Get to know the greens

Posted

MANCHESTER >> The more than 416,000 acres forming the Green Mountain National Forest is the largest contiguous public land area in the state. The national forest connects mountain landscapes with small-town settings. It's this juxtaposition of contrasting scenery that creates a strong sense of place for those living, visiting, and recreating in Vermont.

Vermont's Green Mountain National Forest, like 51 other national forests in 25 eastern states, was created as a result of the Weeks Act passed by the United States Congress in 1911. The Weeks Act contributed significantly to the conservation of natural resources in the Eastern United States with nearly 20 million acres of land being brought into the national forest system. These acres were acquired either by purchasing properties or through land exchanges. The 20 million acres of National Forest system lands along with millions of acres of forested private and state lands across the Eastern United States provide valuable benefit to local communities. Some of the key public benefits include watershed protection, restoration of forests on public lands, and economic opportunities from forest products and recreation use.

Some general statistics from the Vermont Agency of Natural Resources provide a basic picture of the forests and forest ownership within the State. The forested lands in Vermont cover nearly 80 percent of the state or approximately four and half million acres. Of this forested land, only 20 percent is publically owned with about eight percent of the public lands managed by the Green Mountain National Forest. As with the state's contrasting scenery, it's the juxtaposition of mixed ownership of the state's forests, between federal, state, municipal, and private, that demands an informed and knowledgeable public to grasp the importance and challenges these administrative boundaries play in the management of the state's natural resources.

The trees, plants, water, wildlife, and scenic vistas know no boundaries. On the other hand, the management of these resources is often times bound by these administrative lines of ownership. The United States Forest Service, along with many other organizations and individuals in the state of Vermont, work hard together to cooperatively and collaboratively manage the state's natural resources across ownership boundaries. It is often times difficult and challenging work with results that similarly don't always meet everyone's desires or expectations. The important thing to remember is the Forest Service and many others across the state are committed to constructive dialogue, engagement, and partnership in working through a public process to manage the state's forests.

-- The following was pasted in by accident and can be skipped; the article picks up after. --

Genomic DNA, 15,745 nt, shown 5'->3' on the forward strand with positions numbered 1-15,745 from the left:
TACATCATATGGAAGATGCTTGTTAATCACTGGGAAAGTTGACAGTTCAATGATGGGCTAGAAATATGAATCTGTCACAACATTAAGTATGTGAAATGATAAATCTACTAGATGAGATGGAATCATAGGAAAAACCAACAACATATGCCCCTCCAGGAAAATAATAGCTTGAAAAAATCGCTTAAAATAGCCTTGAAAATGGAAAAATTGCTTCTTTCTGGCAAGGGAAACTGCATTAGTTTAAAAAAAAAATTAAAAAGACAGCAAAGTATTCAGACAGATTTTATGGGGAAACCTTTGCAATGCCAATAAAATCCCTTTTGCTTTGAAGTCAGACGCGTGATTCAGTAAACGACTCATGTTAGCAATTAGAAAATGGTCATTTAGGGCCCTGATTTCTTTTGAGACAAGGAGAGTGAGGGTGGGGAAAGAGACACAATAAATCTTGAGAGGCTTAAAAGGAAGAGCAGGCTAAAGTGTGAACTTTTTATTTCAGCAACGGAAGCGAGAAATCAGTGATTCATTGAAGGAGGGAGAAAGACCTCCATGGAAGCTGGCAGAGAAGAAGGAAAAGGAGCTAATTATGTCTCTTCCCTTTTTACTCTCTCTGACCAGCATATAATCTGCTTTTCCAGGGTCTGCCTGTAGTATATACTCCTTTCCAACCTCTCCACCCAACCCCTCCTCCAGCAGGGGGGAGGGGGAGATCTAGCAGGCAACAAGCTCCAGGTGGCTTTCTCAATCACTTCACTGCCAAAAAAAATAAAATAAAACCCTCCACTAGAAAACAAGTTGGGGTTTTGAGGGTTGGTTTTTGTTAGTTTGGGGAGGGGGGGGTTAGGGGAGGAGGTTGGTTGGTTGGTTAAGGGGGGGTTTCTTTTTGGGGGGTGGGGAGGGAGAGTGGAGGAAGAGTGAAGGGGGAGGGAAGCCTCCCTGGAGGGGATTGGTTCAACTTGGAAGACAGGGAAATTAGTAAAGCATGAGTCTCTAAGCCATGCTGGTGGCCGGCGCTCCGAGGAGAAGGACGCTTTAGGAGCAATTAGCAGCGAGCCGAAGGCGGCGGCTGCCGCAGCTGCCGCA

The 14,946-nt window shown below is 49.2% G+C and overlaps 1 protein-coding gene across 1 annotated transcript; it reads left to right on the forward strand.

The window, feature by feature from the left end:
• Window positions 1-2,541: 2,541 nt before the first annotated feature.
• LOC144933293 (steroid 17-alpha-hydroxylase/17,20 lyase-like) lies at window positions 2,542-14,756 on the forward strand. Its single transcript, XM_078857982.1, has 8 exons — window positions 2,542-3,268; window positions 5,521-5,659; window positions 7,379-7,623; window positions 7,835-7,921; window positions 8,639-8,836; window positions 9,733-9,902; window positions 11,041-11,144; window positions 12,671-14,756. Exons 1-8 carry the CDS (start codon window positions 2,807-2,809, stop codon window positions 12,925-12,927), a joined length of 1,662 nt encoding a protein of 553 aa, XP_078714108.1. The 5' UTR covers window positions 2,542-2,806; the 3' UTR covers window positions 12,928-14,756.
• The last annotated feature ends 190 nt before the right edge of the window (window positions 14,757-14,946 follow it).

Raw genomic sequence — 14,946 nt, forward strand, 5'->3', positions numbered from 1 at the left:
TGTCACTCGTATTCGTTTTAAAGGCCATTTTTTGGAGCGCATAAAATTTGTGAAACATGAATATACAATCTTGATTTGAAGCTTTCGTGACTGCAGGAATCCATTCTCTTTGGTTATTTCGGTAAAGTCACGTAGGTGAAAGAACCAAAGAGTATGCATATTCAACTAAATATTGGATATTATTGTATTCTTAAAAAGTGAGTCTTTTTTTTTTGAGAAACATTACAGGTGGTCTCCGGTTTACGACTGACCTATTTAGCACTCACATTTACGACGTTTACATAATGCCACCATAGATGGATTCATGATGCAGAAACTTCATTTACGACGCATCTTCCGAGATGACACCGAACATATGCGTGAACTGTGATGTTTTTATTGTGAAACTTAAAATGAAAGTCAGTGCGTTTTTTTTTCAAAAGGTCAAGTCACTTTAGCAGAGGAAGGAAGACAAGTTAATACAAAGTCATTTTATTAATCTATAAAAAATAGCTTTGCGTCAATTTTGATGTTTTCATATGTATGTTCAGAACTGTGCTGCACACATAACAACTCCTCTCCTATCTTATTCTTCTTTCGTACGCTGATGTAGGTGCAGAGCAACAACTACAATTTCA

The Green Mountain National Forest plays an important role in this process as it holds some of the state's most unique and diverse habitats and ecosystems as well as serving as the land base for many cherished recreation destinations in the state. These natural resources and recreation destinations contribute significantly to local economies as well as to the health and vigor of the state's natural resources. Some of the most notable recreation gems the Green Mountain National Forest has to offer include: The Appalachian National Scenic Trail, Long Trail, Catamount Trail, Robert Frost National Recreation Area, White Rocks National Recreation Area, Vermont Association of Snow Travelers snowmobile trail network, and several permitted alpine (Mount Snow and Bromley) and Nordic ski areas (Wild Wings and Prospect Mountain) within the forest's land base.

Over the coming months, the Manchester Ranger District will be highlighting and bringing attention to some of the resources managed, projects being planned and implemented, and recreation opportunities provided. If there is a particular natural resource management topic that you are interested in learning about or something you have always wondered about the Green Mountain National Forest, please let us know by stopping by our office at 2538 Depot Street, Manchester Center, VT, calling at 802.362.2307, or providing comment at the following web address: http://www.fs.usda.gov/contactus/gmfl/about-forest/contactus.

David Francomb is the District Ranger on the Green Mountain National Forest's Manchester Ranger District. He started work on the Manchester Ranger District in June 2015 and has worked for the United States Forest Service for 12 years. He came from the White River National Forest in Colorado and was previously working as a Deputy District Ranger on the Aspen-Sopris Ranger District.


TALK TO US

If you'd like to leave a comment (or a tip or a question) about this story with the editors, please email us. We also welcome letters to the editor for publication; you can do that by filling out our letters form and submitting it to the newsroom.

Powered by Creative Circle Media Solutions